Mission-wise, things are progressing slow-and-steady. Because Marc and Isaiah spent some time here before our move (along with our Kenya evangelists/teachers Lazarus and Nashon), there was a small fellowship already established prior to our permanent arrival. Marc has been teaching a small group of guys a couple of days per week, as well as meeting up with many of them during the week for one-on-one conversations and discipleship. Nashon has been living on our compound in one of two small mud houses, so he also visits with a lot of the guys and continues to teach seekers and evangelize in new areas locally. In Kenya, we had to start the mission with a mzungu face because we didn’t have a Kenyan partner for quite some time. It is nice that now our goal can be realized: minimizing the mzungu so that a sustainable, reproducible mission will develop–hopefully more quickly than it did in Kenya. I would say that Marc is a bit uncomfortable with the comparatively slow pace of the mission; he had been very busy in Kenya and enjoys being productive with his time, especially as concerns the things of the Kingdom. Yet I have heard him counsel many others that “sometimes you have to go slow to go fast.” Perhaps this is just a time when he needs to take his own advice!

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Nashon at home

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Thanks to all those who have supported us financially and especially through prayer as we have transitioned to Uganda. We look forward to seeing what God will continue to do in this new place!

Young evangelists in Uganda

042It might sound like a fairy tale or perhaps an ancient tale of the apostles dividing the world among themselves,028 and conquering them for the Lord. You may wonder and say to yourself, “Am I reading an account of St. Thomas evangelizing the villages of Asia, or is it St. Peter preaching in the city of Rome?” Believe me, this is far away from a fairy tale, though many centuries away from the ancient accounts of the Lord’s apostles. This is a story to tell, a tale of two young, devoted evangelists, full of zeal and enthusiasm for the Kingdom of God. A marvelous tale of Nashon Ouma and Isaiah Carrier, the carriers and pioneers of the gospel to the rural villagers of the nation of Uganda.

  And Jesus came and spoke to them saying”All authority has been given to Me in heaven and on earth. Go therefore and make disciples of all nations, baptizing them in the name of the Father and of the Son and of the Holy Spirit, teaching them to observe all that I have commanded you; and lo, I am with you always, even to the end of the age” Mathew 28:18-20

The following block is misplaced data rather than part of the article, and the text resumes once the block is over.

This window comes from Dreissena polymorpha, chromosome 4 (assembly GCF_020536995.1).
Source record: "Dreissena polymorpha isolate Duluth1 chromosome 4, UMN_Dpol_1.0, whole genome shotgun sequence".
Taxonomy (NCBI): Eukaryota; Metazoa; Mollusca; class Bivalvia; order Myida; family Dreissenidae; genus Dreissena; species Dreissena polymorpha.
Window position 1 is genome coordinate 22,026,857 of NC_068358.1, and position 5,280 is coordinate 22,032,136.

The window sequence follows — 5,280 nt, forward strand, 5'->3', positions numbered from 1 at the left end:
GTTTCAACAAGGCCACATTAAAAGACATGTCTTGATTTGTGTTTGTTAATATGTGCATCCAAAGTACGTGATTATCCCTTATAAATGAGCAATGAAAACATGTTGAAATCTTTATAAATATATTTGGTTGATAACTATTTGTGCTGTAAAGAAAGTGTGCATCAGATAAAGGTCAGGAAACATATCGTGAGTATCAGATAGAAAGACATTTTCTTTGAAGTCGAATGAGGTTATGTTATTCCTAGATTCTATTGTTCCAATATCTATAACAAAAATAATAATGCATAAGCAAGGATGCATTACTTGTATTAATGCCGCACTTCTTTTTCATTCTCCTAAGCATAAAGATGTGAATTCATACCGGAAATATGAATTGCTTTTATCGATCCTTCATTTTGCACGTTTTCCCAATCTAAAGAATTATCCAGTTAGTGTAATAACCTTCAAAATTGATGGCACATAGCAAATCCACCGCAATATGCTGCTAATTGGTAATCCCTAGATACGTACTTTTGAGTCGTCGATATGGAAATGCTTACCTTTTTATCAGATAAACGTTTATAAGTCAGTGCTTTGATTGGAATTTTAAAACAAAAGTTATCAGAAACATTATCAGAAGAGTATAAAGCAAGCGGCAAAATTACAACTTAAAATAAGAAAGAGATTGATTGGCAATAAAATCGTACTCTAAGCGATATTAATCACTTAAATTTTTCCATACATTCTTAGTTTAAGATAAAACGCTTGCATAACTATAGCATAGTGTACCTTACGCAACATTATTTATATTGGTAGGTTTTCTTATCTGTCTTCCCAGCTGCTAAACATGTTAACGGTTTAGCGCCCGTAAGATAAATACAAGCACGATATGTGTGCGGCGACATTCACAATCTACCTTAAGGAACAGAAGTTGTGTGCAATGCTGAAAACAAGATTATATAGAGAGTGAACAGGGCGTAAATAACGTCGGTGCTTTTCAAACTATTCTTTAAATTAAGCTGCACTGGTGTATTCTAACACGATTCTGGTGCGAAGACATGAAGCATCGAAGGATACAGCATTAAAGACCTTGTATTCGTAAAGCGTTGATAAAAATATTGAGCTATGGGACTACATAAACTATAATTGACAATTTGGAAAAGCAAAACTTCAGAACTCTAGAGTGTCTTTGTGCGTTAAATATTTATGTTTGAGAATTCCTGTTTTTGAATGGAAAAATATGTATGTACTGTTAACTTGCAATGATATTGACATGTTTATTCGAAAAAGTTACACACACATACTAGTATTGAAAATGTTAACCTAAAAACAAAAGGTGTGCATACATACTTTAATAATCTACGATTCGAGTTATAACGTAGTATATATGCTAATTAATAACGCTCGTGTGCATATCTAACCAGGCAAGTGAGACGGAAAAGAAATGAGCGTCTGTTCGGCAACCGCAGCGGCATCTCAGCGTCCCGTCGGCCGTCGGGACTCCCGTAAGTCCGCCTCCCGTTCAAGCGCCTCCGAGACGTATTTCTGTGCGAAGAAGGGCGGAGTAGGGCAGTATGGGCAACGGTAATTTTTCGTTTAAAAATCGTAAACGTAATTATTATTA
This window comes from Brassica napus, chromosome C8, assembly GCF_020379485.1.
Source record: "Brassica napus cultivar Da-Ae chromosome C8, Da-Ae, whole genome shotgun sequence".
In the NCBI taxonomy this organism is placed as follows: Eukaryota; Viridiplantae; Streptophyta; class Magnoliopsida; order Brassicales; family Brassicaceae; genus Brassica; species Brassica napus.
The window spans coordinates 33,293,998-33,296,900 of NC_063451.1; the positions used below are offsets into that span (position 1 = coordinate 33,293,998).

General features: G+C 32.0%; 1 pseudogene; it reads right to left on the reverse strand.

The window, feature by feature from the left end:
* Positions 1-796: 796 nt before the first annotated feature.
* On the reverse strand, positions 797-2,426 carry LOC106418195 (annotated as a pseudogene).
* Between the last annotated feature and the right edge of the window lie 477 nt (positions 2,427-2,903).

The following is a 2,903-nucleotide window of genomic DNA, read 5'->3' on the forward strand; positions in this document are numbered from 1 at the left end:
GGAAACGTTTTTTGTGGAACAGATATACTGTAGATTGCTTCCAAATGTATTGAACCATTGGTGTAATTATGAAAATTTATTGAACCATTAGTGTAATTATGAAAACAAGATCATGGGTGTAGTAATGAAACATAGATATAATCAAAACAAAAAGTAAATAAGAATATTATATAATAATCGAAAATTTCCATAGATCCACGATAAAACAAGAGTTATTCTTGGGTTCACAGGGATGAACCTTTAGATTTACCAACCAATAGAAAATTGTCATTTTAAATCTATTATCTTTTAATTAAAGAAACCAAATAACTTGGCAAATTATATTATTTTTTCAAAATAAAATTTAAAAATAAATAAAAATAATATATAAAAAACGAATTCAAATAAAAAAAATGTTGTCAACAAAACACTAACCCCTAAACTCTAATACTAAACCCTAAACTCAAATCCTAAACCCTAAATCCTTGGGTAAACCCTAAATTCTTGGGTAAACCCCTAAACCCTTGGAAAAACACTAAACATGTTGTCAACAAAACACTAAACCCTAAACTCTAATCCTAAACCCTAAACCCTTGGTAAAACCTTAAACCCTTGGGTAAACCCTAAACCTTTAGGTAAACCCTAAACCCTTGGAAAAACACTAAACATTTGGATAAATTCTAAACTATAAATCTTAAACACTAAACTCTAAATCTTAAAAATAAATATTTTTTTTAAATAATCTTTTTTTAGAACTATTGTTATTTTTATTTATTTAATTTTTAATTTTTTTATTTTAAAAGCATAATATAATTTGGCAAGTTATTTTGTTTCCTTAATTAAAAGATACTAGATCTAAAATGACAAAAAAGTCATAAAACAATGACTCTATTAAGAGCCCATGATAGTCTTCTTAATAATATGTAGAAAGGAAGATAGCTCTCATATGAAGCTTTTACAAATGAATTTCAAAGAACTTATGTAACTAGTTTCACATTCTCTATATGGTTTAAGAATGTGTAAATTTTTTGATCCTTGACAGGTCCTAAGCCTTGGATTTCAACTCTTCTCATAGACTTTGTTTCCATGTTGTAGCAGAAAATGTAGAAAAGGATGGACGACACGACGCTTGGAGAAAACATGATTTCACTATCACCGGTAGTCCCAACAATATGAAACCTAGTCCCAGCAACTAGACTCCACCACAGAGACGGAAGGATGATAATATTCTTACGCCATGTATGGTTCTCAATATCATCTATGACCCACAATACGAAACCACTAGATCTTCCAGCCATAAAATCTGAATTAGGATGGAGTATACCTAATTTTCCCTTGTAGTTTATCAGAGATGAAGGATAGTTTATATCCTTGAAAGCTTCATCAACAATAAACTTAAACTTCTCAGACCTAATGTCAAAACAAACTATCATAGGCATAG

This is a story about Isaiah Carrier age 17, the eldest son of Marc and Cindy Carrier, the missionaries from America sojourning in the land of Ham, and Nashon Ouma, age 25, the eldest son of Wilson, both disciples and natives of Kenya. In one way or the other their souls are deeply entwined like David the son of Jesse and Jonathan the son of King Saul. Surely these must be the doings of the Lord. How could it be otherwise in this world of conflict and hatred and racial discrimination?

Nashon and Isaiah are normal and ordinary young men just like any other young men. What distinguishes them is that they are here on a greater mission, with a greater set of responsibilities and a greater accountability to the one who sent them to all nations. Their lives are demanding though they are still youths. Their lives are trials. Their journey is rough and tough. It is not a journey for the faint hearts or for those seeking pleasure and repose here on Earth. Do you think is an easy occupation to be an evangelist? No, it is not easy and it had never been easy, even the accounts of the apostles concur with this truth.

In the Acts of the Saint Thomas the apostles are shown dividing the nations among themselves for the evangelistic activity. When Thomas was assigned India, he protested, ”I cannot go there because of the fatigue of the body on the journey, for I am a Hebrew.” Jesus then appeared to Thomas, urging him to go to India, but he continued to resist, saying , ”I would that thou wouldst send me into another country, for unto the country of India I cannot go.” It was not until our Lord appeared himself to Abbanes a merchant from India, and sold Thomas to him as a slave. Thomas recognized himself as Jesus’ slave, yielded, and thus went to India as a slave of Abbanes the merchant. The result was he baptized many many people and until today he is recognized as the father of the Asian church.

( Excerpts from Search for the Twelve Apostles, by William S. McBirne)

It was the same story, too, with Nashon and Isaiah, genuine hesitations: “We don’t know their native language….what about the fatigue of riding a motor bike to a foreign nation?…but we are not mature enough, we are still young.” To them these were among their great cloud of fears which they had to face and conquer. It is true that an evangelist’s resolve will be determined with the quality and quantity of preparation and disciplining for their mission. Isaiah being the son of Marc, a servant and disciple of Christ, had a higher advantage; he was disciple since the day he was born and in his young age he is very well versed in the ways of the Kingdom and the teaching of the LORD. His only dilemma was the challenged posed by his skin color, the color that many African consider to be the true color of the dollar. Perhaps you are not aware  that white skin has a greater potential to do permanent damage than good in the evangelism field.